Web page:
ponds to the wind-disturbed waters of the bays. Those fresh-water fishes that do not wander away, go to the well-aired spots in their neighborhood to spawn—to the shore-waters, the wet meadows, or the junctions of rivers, or to the tributary streams of the lakes in which they live. Those salt-water fish which live at the bottom likewise go to the waters near the shores, where the flats and the meadows swarm during the spring with their young. The eggs of the cod and mackerel are buoyed upon the surface of the water, where the winds blow constantly over them. The stickleback will swim before its nest and fan it with its pectoral fins by the hour. Thus every fish illustrates in some way the law that a constant change of air is essential to the development of its eggs. Agitated and sun-lighted waters are also most favorable to the larvæ of crustaceans and mollusks, of echini and polyps, and to the microscopic creatures of which the food of the fry chiefly consists, and thus fulfill another condition of the most vigorous growth of the young fish.—Translated and abridged from Die Natur.
By CHARLES M. LUNGREN.
I.—WIND AND WATER POWER.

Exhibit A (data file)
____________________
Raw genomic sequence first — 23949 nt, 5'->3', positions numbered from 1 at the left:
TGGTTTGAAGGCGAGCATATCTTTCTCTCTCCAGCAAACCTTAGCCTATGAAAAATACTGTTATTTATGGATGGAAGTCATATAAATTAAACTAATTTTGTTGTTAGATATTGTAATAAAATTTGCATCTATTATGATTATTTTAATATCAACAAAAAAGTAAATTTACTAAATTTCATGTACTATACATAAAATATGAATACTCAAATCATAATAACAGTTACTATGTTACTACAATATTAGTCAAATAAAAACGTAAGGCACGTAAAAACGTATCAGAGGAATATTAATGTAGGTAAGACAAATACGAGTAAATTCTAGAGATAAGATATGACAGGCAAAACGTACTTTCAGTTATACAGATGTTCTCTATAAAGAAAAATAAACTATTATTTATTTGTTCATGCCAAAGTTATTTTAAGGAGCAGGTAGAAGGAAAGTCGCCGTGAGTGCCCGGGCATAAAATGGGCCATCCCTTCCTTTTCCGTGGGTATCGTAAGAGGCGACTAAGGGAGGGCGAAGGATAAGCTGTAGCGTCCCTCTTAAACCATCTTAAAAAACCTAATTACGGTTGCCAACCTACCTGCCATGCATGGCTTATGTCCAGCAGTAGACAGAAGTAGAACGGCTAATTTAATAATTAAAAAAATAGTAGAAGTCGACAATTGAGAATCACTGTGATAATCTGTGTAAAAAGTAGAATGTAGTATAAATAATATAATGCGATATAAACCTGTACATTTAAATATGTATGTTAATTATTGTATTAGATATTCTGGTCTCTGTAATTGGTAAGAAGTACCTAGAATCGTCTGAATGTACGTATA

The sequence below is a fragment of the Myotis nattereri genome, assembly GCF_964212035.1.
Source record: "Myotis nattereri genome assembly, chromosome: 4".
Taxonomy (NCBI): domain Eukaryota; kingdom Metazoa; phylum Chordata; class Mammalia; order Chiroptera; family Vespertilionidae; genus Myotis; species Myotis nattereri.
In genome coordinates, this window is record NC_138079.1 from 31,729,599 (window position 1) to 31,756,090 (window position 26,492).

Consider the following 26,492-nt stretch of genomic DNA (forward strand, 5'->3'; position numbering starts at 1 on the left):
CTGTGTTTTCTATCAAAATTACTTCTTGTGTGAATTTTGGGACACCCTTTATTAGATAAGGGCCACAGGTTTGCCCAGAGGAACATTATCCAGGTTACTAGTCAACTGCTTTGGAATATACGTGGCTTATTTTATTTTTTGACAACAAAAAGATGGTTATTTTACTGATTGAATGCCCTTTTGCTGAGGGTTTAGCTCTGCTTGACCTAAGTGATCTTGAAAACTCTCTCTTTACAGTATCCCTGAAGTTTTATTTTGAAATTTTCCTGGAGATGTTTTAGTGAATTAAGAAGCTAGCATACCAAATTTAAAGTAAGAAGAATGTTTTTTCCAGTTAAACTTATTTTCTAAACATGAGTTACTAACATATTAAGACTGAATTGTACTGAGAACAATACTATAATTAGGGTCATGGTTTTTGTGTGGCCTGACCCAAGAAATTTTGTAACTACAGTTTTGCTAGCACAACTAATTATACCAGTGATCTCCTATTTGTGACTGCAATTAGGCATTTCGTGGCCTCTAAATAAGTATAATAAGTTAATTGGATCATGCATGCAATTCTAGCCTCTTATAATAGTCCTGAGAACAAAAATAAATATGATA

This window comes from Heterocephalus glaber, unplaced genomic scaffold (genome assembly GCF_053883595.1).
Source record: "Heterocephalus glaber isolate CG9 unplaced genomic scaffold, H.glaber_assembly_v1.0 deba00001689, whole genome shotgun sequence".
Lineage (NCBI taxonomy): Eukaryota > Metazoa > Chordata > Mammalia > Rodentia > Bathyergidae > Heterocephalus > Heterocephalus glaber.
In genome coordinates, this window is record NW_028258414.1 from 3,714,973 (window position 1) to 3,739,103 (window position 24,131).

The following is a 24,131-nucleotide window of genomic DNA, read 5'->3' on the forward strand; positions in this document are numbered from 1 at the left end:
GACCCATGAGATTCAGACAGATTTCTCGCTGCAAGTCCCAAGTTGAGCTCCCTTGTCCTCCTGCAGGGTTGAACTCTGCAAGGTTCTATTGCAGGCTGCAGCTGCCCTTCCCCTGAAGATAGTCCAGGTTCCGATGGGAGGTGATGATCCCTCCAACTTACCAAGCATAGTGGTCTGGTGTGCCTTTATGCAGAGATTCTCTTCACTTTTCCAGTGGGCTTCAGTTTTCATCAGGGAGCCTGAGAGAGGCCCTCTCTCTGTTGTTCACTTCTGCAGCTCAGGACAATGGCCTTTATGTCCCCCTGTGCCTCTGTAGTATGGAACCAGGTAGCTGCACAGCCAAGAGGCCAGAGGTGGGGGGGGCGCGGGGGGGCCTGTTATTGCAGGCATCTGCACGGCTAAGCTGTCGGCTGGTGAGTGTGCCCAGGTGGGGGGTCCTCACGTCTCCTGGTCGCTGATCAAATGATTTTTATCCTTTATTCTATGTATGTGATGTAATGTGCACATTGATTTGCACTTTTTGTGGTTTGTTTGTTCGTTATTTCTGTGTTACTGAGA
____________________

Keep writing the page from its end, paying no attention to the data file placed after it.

THE situations in which a motor of comparatively small power can be used with advantage, and in which it is a necessity even, are already very numerous and are constantly increasing. Not only has it a proper place in the workshop, in the business house, and on the farm, but in the household as well it has a wide range of utility. The need for such a machine in our homes, created by the sewing-machine, has been strengthened and increased by various other appliances in use or coming into use, while such devices as fans for cooling rooms in summer and ventilating them in winter further add to the requirement. In suburban and country residences, and on the farm, the primary need is for pumping water, and this alone renders a light and economical power almost indispensable. For the performance of most of the other mechanical operations upon the latter it is also of the utmost value. In the field of small industries the uses to which such a motor can be turned are as numerous as the varied occupations of the workers. The necessities of numbers of amateurs further increase the range of activity for such a power. The kind of machine that is suitable to the varied needs of these different classes of users necessarily differs in each. In most trades the demand for power is for one of from two to five horse and above, and on the farm a serviceable machine could not generally be much if any less; but in the